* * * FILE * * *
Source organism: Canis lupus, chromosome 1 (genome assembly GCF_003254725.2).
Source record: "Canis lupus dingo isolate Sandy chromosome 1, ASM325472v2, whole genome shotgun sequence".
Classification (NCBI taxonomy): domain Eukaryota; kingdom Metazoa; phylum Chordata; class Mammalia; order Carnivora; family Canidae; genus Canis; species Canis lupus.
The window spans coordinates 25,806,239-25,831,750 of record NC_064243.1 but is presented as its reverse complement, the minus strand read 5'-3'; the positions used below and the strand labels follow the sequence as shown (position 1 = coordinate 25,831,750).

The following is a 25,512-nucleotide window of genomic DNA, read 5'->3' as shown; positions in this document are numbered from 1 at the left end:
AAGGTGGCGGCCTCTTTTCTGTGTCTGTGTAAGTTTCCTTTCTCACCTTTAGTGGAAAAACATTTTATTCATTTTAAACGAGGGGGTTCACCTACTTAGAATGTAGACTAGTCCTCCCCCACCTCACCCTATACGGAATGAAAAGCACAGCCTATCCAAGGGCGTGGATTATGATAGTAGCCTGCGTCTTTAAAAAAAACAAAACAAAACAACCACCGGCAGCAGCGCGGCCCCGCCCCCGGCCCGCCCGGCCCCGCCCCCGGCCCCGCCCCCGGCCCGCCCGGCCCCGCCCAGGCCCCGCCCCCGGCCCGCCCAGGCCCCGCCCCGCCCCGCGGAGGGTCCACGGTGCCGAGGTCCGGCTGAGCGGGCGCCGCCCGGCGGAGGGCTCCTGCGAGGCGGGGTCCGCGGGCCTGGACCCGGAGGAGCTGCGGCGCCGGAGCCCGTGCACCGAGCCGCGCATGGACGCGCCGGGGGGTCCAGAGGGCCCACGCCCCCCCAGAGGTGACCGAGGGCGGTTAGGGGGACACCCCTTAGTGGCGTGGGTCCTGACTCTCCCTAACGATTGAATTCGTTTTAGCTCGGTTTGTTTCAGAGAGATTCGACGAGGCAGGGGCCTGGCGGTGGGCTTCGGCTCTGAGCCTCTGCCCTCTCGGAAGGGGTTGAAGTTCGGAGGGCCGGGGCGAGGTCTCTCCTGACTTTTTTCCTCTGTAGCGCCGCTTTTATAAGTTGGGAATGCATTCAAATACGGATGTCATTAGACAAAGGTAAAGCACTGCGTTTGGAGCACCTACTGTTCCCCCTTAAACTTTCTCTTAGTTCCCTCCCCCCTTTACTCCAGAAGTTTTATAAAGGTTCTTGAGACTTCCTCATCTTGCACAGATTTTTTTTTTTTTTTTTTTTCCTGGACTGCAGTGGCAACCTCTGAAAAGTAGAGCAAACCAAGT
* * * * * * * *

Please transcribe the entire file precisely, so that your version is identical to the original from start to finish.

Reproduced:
Source organism: Canis lupus, chromosome 1 (genome assembly GCF_003254725.2).
Source record: "Canis lupus dingo isolate Sandy chromosome 1, ASM325472v2, whole genome shotgun sequence".
Classification (NCBI taxonomy): domain Eukaryota; kingdom Metazoa; phylum Chordata; class Mammalia; order Carnivora; family Canidae; genus Canis; species Canis lupus.
The window spans coordinates 25,806,239-25,831,750 of record NC_064243.1 but is presented as its reverse complement, the minus strand read 5'-3'; the positions used below and the strand labels follow the sequence as shown (position 1 = coordinate 25,831,750).

The following is a 25,512-nucleotide window of genomic DNA, read 5'->3' as shown; positions in this document are numbered from 1 at the left end:
AAGGTGGCGGCCTCTTTTCTGTGTCTGTGTAAGTTTCCTTTCTCACCTTTAGTGGAAAAACATTTTATTCATTTTAAACGAGGGGGTTCACCTACTTAGAATGTAGACTAGTCCTCCCCCACCTCACCCTATACGGAATGAAAAGCACAGCCTATCCAAGGGCGTGGATTATGATAGTAGCCTGCGTCTTTAAAAAAAACAAAACAAAACAACCACCGGCAGCAGCGCGGCCCCGCCCCCGGCCCGCCCGGCCCCGCCCCCGGCCCCGCCCCCGGCCCGCCCGGCCCCGCCCAGGCCCCGCCCCCGGCCCGCCCAGGCCCCGCCCCGCCCCGCGGAGGGTCCACGGTGCCGAGGTCCGGCTGAGCGGGCGCCGCCCGGCGGAGGGCTCCTGCGAGGCGGGGTCCGCGGGCCTGGACCCGGAGGAGCTGCGGCGCCGGAGCCCGTGCACCGAGCCGCGCATGGACGCGCCGGGGGGTCCAGAGGGCCCACGCCCCCCCAGAGGTGACCGAGGGCGGTTAGGGGGACACCCCTTAGTGGCGTGGGTCCTGACTCTCCCTAACGATTGAATTCGTTTTAGCTCGGTTTGTTTCAGAGAGATTCGACGAGGCAGGGGCCTGGCGGTGGGCTTCGGCTCTGAGCCTCTGCCCTCTCGGAAGGGGTTGAAGTTCGGAGGGCCGGGGCGAGGTCTCTCCTGACTTTTTTCCTCTGTAGCGCCGCTTTTATAAGTTGGGAATGCATTCAAATACGGATGTCATTAGACAAAGGTAAAGCACTGCGTTTGGAGCACCTACTGTTCCCCCTTAAACTTTCTCTTAGTTCCCTCCCCCCTTTACTCCAGAAGTTTTATAAAGGTTCTTGAGACTTCCTCATCTTGCACAGATTTTTTTTTTTTTTTTTTTTCCTGGACTGCAGTGGCAACCTCTGAAAAGTAGAGCAAACCAAGT